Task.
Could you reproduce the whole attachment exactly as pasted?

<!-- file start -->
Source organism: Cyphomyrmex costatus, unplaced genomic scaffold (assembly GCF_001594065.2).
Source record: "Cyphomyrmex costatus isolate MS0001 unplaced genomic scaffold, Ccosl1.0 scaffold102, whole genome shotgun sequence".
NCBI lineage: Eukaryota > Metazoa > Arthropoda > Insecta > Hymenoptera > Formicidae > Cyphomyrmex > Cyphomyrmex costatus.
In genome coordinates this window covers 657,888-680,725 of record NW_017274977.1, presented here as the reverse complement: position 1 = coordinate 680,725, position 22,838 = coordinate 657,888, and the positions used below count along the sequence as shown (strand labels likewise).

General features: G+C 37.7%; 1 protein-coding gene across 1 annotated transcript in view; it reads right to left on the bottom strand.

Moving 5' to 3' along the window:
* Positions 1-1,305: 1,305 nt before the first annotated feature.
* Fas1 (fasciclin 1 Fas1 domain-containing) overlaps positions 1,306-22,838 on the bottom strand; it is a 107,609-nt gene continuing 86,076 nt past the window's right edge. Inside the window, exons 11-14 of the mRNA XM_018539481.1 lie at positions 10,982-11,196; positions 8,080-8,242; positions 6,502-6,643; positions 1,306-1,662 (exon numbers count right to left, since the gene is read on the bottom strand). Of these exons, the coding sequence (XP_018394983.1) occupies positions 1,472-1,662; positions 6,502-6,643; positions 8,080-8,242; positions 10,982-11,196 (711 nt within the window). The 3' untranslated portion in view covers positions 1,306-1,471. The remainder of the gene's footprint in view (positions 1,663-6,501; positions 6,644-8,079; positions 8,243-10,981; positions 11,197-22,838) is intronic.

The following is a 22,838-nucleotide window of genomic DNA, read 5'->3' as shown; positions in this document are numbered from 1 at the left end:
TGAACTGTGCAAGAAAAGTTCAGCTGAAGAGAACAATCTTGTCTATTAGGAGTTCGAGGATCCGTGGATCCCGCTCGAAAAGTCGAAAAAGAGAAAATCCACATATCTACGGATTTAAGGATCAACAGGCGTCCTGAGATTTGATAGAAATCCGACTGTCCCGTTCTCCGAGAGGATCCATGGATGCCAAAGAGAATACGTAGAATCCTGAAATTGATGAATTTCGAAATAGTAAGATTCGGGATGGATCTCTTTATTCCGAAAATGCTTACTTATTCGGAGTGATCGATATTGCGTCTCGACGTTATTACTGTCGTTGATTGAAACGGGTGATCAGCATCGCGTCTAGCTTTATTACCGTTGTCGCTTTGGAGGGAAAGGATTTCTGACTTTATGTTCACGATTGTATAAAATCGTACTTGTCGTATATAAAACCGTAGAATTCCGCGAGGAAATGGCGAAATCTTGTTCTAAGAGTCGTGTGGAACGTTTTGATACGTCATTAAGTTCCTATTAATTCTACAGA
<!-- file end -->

Source organism: Cyphomyrmex costatus, unplaced genomic scaffold (assembly GCF_001594065.2).
Source record: "Cyphomyrmex costatus isolate MS0001 unplaced genomic scaffold, Ccosl1.0 scaffold102, whole genome shotgun sequence".
NCBI lineage: Eukaryota > Metazoa > Arthropoda > Insecta > Hymenoptera > Formicidae > Cyphomyrmex > Cyphomyrmex costatus.
In genome coordinates this window covers 657,888-680,725 of record NW_017274977.1, presented here as the reverse complement: position 1 = coordinate 680,725, position 22,838 = coordinate 657,888, and the positions used below count along the sequence as shown (strand labels likewise).

General features: G+C 37.7%; 1 protein-coding gene across 1 annotated transcript in view; it reads right to left on the bottom strand.

Moving 5' to 3' along the window:
* Positions 1-1,305: 1,305 nt before the first annotated feature.
* Fas1 (fasciclin 1 Fas1 domain-containing) overlaps positions 1,306-22,838 on the bottom strand; it is a 107,609-nt gene continuing 86,076 nt past the window's right edge. Inside the window, exons 11-14 of the mRNA XM_018539481.1 lie at positions 10,982-11,196; positions 8,080-8,242; positions 6,502-6,643; positions 1,306-1,662 (exon numbers count right to left, since the gene is read on the bottom strand). Of these exons, the coding sequence (XP_018394983.1) occupies positions 1,472-1,662; positions 6,502-6,643; positions 8,080-8,242; positions 10,982-11,196 (711 nt within the window). The 3' untranslated portion in view covers positions 1,306-1,471. The remainder of the gene's footprint in view (positions 1,663-6,501; positions 6,644-8,079; positions 8,243-10,981; positions 11,197-22,838) is intronic.

The following is a 22,838-nucleotide window of genomic DNA, read 5'->3' as shown; positions in this document are numbered from 1 at the left end:
TGAACTGTGCAAGAAAAGTTCAGCTGAAGAGAACAATCTTGTCTATTAGGAGTTCGAGGATCCGTGGATCCCGCTCGAAAAGTCGAAAAAGAGAAAATCCACATATCTACGGATTTAAGGATCAACAGGCGTCCTGAGATTTGATAGAAATCCGACTGTCCCGTTCTCCGAGAGGATCCATGGATGCCAAAGAGAATACGTAGAATCCTGAAATTGATGAATTTCGAAATAGTAAGATTCGGGATGGATCTCTTTATTCCGAAAATGCTTACTTATTCGGAGTGATCGATATTGCGTCTCGACGTTATTACTGTCGTTGATTGAAACGGGTGATCAGCATCGCGTCTAGCTTTATTACCGTTGTCGCTTTGGAGGGAAAGGATTTCTGACTTTATGTTCACGATTGTATAAAATCGTACTTGTCGTATATAAAACCGTAGAATTCCGCGAGGAAATGGCGAAATCTTGTTCTAAGAGTCGTGTGGAACGTTTTGATACGTCATTAAGTTCCTATTAATTCTACAGA